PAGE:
13th Amendment

Recent Articles

‘Prisonpreneur’: from cells to sales

By James Clingman

Guest Commentator


(This article is dedicated to the folks in jails and prisons. Please share it with them.)

According to the 13th Amendment, slavery in this country has not been fully abolished; there is an exception that says if one is duly convicted of a crime he or she can be enslaved. Read it for yourself; don’t take my word for it. So, if you have been enslaved by either doing a crime or because you are in prison for something you did not do, why not learn how to turn your enslavement into a profit by studying to become a business owner? When you are released, you will have your business plan in hand, ready to meet the world of entrepreneurship head-on. Continue Reading →

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Spielberg’s Lincoln begs the question: Where is Fred?



By Marc Morial

Guest Commentator


“If there is no struggle there is no progress. Those who profess to favor freedom and yet deprecate agitation, are men who want crops without plowing up the ground, they want rain without thunder and lightning.” — Frederick Douglass. No doubt many of you will take the opportunity during the holiday break to see the movie Lincoln, Steven Spielberg’s much-acclaimed dramatization of Abraham Lincoln’s determined and ultimately successful 1865 fight for the passage of the 13th Amendment that abolished slavery. I came away from the movie impressed with its gripping depiction of the legislative maneuvering and horse-trading that Lincoln employed to win passage of the amendment. However, I am concerned that the movie leaves the false impression that the fight to end slavery was waged solely by White men in Washington and White (as well as a few Black) soldiers on the battlefield. Continue Reading →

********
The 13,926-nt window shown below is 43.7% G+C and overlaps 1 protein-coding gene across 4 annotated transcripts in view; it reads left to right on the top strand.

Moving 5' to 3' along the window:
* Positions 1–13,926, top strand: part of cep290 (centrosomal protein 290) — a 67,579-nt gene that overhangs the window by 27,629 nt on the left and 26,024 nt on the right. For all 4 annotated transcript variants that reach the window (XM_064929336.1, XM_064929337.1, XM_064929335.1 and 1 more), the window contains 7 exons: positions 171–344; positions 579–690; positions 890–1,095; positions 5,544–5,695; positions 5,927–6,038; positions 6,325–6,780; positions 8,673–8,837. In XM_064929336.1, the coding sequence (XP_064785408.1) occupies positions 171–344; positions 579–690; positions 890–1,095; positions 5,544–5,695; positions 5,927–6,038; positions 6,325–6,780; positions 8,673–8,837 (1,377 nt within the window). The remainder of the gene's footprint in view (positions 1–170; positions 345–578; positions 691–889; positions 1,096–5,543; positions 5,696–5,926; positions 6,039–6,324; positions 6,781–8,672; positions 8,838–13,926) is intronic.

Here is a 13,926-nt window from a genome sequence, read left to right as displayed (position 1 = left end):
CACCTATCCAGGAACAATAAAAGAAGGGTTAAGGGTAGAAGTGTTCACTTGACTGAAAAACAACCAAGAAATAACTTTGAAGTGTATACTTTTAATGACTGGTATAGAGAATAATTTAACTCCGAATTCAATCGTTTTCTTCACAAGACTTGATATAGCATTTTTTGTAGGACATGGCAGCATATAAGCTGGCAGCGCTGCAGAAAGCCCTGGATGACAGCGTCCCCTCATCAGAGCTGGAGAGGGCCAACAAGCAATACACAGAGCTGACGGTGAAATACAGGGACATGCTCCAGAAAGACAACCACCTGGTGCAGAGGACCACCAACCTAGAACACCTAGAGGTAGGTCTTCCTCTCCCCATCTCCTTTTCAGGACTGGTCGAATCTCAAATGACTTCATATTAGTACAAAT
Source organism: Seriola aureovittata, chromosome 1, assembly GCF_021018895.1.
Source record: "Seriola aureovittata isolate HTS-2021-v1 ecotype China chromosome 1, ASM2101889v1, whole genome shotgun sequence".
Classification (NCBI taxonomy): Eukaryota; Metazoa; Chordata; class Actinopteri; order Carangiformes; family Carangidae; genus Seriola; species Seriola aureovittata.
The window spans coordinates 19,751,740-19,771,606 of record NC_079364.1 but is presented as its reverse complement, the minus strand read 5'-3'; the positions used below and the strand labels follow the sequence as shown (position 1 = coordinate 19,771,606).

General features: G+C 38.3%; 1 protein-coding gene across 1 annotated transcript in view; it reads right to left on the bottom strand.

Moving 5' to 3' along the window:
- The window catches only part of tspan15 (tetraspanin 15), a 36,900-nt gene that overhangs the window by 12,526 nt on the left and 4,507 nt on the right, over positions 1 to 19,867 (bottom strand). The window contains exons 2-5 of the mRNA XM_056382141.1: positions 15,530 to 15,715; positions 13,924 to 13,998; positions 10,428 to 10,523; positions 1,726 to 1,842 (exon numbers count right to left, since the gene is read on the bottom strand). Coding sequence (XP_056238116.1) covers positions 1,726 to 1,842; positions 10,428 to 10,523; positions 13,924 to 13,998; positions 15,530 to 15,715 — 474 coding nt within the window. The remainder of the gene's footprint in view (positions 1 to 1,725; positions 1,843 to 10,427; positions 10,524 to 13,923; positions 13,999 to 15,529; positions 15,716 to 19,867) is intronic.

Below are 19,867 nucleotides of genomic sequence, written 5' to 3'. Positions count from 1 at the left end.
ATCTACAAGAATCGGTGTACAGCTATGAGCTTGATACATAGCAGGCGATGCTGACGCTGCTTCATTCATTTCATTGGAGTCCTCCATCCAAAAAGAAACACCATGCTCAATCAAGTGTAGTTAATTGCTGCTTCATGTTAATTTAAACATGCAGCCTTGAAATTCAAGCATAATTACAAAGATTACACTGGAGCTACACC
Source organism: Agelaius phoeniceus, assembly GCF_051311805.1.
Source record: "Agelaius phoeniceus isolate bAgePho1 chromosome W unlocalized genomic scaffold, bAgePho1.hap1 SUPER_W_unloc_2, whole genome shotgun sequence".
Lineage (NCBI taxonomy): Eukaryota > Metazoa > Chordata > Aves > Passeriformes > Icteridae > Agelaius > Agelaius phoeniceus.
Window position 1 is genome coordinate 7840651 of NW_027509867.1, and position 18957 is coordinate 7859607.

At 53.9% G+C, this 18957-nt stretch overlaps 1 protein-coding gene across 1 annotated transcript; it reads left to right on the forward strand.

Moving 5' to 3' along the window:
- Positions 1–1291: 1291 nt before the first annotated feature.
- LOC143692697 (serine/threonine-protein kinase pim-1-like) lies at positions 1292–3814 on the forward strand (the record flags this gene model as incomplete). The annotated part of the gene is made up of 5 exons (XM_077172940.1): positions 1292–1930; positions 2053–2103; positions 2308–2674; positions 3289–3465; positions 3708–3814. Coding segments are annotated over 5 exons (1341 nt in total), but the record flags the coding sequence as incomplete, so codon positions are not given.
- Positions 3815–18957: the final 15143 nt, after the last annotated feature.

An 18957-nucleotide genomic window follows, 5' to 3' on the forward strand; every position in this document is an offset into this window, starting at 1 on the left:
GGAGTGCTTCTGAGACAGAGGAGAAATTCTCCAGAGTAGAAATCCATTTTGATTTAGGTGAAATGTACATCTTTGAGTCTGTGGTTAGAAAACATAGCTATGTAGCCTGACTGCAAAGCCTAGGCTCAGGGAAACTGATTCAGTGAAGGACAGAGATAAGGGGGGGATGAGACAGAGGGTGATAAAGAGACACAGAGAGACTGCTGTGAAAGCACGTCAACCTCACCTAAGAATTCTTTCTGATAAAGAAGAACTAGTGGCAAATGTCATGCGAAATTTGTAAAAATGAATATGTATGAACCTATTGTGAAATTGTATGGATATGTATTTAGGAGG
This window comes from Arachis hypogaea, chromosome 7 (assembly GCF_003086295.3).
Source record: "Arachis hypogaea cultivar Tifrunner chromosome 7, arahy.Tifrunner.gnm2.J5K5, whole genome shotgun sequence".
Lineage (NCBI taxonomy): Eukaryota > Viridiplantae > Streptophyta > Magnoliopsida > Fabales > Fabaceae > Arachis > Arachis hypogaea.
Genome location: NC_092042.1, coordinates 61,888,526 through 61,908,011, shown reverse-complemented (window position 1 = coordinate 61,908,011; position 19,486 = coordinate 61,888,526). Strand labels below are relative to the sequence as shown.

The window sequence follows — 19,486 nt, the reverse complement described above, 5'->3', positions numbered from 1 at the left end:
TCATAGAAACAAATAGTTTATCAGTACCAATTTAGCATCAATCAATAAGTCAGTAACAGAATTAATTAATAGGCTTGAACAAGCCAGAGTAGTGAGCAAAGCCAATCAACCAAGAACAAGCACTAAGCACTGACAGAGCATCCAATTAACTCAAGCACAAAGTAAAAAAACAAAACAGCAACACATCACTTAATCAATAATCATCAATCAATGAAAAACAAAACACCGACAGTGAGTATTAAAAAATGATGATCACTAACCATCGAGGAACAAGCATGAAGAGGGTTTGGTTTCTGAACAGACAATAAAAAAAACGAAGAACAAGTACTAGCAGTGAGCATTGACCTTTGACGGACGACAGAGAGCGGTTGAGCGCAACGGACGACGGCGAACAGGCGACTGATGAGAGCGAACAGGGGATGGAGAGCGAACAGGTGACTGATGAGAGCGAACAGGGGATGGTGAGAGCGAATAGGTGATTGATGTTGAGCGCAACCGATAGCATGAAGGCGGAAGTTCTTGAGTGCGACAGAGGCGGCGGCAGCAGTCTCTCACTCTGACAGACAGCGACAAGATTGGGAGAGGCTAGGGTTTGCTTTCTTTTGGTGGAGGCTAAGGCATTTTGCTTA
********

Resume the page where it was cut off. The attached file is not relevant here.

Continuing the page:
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Lincoln, the movie: What’s missing?

By Gary L. Flowers

Guest Commentator


“‘Negro History’ is the missing segment of world history.” — Carter G. Woodson

Carter G. Woodson was right when he essentially said that Black history is the missing pages of world history. Never was such so true than in the movie Lincoln. While I, as a “weekend historian,” was impressed by Daniel Day Lewis’ portrayal of the 16th president of the United States, my knowledge of history begged questions: “Why were Frederick Douglass, Sojourner Truth, and Harriet Tubman not portrayed or mentioned?” or “Why was the ancient Egyptian mathematical formula attributed to the Greek mathematician Euclid?”

The movie Lincoln is politically presidential, yet porous on people who influenced the end of the American Civil War. The holes in the Steven Spielberg’s epic film are rooted in Hollywood’s tendency to omit key historical personalities and events from biopics. History reminds us that Frederick Douglass, Harriet Tubman, and Sojourner Truth all played significant roles in the American Civil War, and thus in the decisions of President Lincoln. Continue Reading →

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